London blockchain intel startup Elliptic scores $5 million
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Providing blockchain forensics is a lucrative business it seems as Elliptic raises $5 million

Emphasizing the importance of blockchain intelligence in money transactions and picking up on a burgeoning financial forensics industry, the company seems set to go far

Blockchain, a method of tracking bitcoin transactions and sifting out fraud, is a hot topic. That isn’t because bitcoin has gotten anymore popular: Rather blockchain technology is being applied to other industries, and currencies, aside from bitcoin. Businesses are willing to pour millions into adopting variations of the technology and integrating it into their analytics and data intel.

Elliptic’s new $5 million funding round led by London-Washington venture capitalists Paladin Capital Group – whose managing director, Christopher Steed, will join Elliptic’s board – further demonstrates bitcoin’s increasing relevance to financial technology. Santander InnoVentures, KRW Schindler, Digital Currency Group, and Octopus Ventures also participated.

Elliptic maps bitcoin accounts across the light and dark web, skimming for clues and references to bitcoin wallets that can help identify the actual identity – or at least the source – of a wallet and its ensuing transactions. Elliptic touts having supplied financial forensic evidence to law enforcement agencies worldwide related to “international arms trafficking, money laundering, theft and drug offenses.” Of course, they also provide intelligence to financial institutions.

In time we will use our technology to identify patterns in other blockchains, but for now we are focusing on improving our current Bitcoin product offerings for law enforcement and financial institutions. They boast having worked with several agencies both in the United States and Europe.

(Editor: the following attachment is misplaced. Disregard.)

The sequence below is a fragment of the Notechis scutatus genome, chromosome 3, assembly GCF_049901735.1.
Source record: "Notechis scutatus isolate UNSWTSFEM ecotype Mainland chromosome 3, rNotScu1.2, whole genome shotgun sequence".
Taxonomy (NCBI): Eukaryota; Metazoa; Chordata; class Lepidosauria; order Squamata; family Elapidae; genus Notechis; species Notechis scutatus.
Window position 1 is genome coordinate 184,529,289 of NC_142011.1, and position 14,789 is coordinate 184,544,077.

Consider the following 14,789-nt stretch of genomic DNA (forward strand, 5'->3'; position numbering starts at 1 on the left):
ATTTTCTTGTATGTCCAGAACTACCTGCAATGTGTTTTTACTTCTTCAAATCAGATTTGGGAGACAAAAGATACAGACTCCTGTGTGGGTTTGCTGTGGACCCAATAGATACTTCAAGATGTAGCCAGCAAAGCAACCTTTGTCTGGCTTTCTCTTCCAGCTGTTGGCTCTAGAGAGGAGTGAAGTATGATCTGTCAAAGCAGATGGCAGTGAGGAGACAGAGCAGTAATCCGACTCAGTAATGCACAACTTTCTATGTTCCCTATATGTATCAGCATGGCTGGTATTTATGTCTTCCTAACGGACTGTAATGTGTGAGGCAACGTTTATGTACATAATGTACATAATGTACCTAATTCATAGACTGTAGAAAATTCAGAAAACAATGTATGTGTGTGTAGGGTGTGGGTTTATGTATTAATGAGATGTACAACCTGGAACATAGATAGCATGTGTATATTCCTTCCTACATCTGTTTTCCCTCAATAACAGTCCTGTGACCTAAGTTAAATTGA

“Our technology is a critical step towards making banks feel comfortable engaging with Bitcoin and Bitcoin companies,” Elliptic CEO and Co-Founder Dr. James Smith told Geektime, saying his company’s tech had been used to assess billions of dollars worth of transactions. “The immediate impact is that Bitcoin companies will find easier to interact with banks if they use Elliptic’s technology and have a robust compliance program in place.”

It’s all about the blockchain

They’re hardly the first startup in the bitcoin, blockchain and distributed ledger game. Israeli startup COLU raised $2.5 million last year for its blockchain-based IoT security. Japan’s Orb markets a blockchain-based cloud platform. Co-investor Santander InnoVentures told Geektime last year that it was imperative to get more people with expertise to focus on blockchain technology, as “finding people who have experience in coding enterprise level cryptography are like finding a needle in a haystack.”

Lead investor Paladin adds another feather in its healthy cyber security cap which includes stakes in BA Insight, Bugcrowd, CloudShield, cybercrime-fighter startup Damballa, Digital Shadows, ThreatStream and others.

“Distributed ledger technology, including blockchain, has huge potential to deliver cost savings and new ways of working across the global banking industry – but most blockchain applications today are still in the proof of concept stage,” said Mariano Belinky, Managing Partner of Santander InnoVentures.

Elliptic was co-founded in 2013 by CEO Dr. James Smith, COO Dr. Tom Robinson, and Chief Scientist Dr. Adam Joyce. They are expanding their current team of nine employees.

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